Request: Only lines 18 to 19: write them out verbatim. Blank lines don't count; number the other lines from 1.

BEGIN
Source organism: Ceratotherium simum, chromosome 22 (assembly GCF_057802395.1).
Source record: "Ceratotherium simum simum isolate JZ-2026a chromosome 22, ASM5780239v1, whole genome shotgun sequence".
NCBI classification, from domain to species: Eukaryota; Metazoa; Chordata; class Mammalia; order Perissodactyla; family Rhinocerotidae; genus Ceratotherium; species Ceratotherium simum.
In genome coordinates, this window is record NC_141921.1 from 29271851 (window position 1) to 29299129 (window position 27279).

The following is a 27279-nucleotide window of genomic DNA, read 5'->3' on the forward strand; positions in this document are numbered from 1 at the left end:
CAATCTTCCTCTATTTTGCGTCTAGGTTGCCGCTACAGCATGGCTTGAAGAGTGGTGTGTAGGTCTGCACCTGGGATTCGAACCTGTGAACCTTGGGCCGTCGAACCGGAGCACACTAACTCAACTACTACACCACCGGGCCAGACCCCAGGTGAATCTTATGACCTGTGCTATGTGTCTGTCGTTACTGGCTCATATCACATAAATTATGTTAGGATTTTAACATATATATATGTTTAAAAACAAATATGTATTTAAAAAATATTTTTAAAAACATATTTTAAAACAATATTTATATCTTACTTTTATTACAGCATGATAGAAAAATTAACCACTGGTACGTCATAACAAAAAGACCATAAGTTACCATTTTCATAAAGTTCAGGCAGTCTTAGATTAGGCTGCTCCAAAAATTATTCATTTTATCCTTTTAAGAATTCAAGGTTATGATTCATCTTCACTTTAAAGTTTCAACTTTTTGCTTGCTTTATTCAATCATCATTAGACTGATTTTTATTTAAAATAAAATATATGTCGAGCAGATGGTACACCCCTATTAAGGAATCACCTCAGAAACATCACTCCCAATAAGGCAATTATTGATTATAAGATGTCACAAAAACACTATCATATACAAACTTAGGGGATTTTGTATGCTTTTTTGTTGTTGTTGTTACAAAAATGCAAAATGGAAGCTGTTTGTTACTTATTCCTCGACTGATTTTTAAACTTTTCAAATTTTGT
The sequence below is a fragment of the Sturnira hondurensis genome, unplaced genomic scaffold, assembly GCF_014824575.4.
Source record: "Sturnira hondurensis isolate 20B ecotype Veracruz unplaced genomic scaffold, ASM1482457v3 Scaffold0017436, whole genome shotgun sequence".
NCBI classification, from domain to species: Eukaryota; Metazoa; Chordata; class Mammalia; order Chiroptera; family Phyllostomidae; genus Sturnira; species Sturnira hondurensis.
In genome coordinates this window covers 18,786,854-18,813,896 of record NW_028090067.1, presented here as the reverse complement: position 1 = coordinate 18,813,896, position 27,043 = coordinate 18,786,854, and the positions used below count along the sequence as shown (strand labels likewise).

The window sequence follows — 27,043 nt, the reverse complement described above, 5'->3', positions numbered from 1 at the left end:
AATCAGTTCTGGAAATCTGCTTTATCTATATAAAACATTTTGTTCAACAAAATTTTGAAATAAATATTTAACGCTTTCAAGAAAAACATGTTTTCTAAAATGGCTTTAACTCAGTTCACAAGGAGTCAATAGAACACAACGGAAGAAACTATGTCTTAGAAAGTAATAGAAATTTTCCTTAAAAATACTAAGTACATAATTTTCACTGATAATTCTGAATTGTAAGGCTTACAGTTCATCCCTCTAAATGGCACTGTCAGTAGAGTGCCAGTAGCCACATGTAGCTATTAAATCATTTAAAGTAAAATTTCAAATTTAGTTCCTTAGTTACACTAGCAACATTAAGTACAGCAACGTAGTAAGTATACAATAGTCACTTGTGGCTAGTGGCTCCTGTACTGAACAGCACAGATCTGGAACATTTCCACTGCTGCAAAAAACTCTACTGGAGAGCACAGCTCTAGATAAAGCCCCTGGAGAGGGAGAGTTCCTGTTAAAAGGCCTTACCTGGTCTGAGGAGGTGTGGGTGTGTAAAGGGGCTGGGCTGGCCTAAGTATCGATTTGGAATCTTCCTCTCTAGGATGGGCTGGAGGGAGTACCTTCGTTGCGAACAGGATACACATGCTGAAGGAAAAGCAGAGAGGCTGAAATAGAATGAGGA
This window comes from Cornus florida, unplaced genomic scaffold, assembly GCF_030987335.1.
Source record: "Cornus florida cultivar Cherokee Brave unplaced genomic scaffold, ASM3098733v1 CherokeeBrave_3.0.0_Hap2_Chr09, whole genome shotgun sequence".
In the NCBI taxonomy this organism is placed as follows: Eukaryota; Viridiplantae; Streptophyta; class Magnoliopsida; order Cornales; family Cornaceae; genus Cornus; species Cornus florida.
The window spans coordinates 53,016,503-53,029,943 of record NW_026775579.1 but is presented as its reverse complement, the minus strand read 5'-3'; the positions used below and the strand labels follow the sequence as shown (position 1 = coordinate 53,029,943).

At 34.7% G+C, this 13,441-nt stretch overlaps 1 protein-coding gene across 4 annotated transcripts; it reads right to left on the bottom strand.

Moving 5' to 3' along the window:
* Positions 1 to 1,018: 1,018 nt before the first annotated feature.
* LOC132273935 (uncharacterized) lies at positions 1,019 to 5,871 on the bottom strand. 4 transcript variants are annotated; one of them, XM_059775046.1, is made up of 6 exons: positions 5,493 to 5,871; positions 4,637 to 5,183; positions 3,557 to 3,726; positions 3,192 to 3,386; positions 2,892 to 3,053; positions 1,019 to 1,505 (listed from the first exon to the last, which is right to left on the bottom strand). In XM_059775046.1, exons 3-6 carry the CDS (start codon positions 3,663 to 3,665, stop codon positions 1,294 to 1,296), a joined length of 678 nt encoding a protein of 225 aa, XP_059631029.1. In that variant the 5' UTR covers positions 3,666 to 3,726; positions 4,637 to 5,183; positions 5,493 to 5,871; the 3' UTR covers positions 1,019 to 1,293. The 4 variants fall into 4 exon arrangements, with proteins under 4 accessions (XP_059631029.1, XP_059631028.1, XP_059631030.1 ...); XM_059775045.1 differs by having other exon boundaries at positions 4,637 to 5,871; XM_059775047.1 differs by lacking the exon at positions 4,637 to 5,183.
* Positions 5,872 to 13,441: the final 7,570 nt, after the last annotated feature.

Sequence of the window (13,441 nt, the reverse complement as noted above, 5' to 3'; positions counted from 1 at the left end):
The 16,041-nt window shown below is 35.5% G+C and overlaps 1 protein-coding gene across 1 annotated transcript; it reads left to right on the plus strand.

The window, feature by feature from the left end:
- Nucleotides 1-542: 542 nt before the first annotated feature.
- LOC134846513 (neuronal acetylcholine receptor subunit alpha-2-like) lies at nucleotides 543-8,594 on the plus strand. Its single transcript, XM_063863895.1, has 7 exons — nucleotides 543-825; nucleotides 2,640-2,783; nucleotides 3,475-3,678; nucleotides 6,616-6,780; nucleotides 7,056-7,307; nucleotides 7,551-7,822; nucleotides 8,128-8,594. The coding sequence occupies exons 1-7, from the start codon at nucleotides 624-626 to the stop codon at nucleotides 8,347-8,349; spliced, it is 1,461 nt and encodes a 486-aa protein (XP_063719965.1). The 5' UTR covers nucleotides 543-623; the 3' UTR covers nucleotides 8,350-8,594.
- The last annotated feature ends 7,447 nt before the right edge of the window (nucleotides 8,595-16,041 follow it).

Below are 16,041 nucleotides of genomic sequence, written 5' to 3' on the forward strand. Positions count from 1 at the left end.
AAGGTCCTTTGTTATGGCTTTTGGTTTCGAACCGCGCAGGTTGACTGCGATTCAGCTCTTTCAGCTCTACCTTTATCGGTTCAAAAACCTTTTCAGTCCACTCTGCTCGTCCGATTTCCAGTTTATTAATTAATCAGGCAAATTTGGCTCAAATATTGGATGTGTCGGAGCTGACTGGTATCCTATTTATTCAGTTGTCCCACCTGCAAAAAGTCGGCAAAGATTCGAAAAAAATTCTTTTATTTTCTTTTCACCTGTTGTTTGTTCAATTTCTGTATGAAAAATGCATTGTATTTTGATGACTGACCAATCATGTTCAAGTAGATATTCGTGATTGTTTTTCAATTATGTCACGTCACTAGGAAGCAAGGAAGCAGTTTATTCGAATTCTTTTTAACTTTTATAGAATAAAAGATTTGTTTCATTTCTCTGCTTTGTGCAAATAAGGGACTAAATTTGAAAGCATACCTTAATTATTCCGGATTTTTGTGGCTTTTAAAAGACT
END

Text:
Moving 5' to 3' along the window:
* Positions 1 to 1,018: 1,018 nt before the first annotated feature.